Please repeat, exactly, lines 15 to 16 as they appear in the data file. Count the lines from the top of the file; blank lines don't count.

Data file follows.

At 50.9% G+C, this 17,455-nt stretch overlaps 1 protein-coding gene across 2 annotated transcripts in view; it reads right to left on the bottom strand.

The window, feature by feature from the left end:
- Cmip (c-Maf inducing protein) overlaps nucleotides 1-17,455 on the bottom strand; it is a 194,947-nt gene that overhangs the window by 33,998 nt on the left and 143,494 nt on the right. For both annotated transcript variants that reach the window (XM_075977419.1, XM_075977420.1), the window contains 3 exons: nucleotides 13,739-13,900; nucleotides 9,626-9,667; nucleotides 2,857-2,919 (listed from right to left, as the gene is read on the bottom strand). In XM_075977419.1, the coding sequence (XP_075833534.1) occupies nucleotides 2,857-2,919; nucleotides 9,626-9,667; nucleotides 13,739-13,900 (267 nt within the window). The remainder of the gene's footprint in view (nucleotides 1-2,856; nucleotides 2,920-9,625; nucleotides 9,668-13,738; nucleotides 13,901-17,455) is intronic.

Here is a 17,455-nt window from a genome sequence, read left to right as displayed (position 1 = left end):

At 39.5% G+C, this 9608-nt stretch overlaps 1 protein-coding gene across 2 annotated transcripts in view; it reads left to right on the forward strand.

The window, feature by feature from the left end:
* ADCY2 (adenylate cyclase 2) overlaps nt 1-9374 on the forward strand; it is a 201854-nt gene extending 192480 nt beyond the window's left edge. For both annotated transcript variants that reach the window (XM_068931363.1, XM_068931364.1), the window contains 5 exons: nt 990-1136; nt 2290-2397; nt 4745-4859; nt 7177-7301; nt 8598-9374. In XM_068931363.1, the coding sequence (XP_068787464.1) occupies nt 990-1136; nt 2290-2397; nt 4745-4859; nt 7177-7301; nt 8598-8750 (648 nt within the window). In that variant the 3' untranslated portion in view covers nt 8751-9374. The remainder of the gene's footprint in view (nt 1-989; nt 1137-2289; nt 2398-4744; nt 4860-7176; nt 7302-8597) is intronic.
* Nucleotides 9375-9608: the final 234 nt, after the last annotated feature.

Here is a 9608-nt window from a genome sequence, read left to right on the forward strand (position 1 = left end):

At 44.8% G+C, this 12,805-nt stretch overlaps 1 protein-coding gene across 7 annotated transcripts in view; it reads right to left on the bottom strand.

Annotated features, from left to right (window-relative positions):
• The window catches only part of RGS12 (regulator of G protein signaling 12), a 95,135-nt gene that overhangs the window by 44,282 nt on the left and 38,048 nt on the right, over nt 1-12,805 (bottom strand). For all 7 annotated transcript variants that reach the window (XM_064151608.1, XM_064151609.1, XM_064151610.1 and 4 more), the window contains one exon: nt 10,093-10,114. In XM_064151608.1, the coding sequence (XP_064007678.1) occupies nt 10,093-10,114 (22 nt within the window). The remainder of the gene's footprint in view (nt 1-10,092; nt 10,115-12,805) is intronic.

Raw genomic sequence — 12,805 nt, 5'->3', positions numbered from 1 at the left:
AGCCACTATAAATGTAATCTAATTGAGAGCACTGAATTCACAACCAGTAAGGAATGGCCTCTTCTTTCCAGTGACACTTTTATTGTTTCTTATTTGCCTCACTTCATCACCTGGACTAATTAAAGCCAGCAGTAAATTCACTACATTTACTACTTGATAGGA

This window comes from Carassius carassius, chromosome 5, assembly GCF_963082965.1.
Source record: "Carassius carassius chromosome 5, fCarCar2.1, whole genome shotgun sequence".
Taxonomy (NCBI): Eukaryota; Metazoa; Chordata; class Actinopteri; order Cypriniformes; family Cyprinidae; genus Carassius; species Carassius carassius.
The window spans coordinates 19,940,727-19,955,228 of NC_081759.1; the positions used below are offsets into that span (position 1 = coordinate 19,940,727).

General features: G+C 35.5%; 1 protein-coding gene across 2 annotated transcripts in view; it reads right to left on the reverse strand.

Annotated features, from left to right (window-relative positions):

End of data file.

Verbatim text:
This window comes from Carassius carassius, chromosome 5, assembly GCF_963082965.1.
Source record: "Carassius carassius chromosome 5, fCarCar2.1, whole genome shotgun sequence".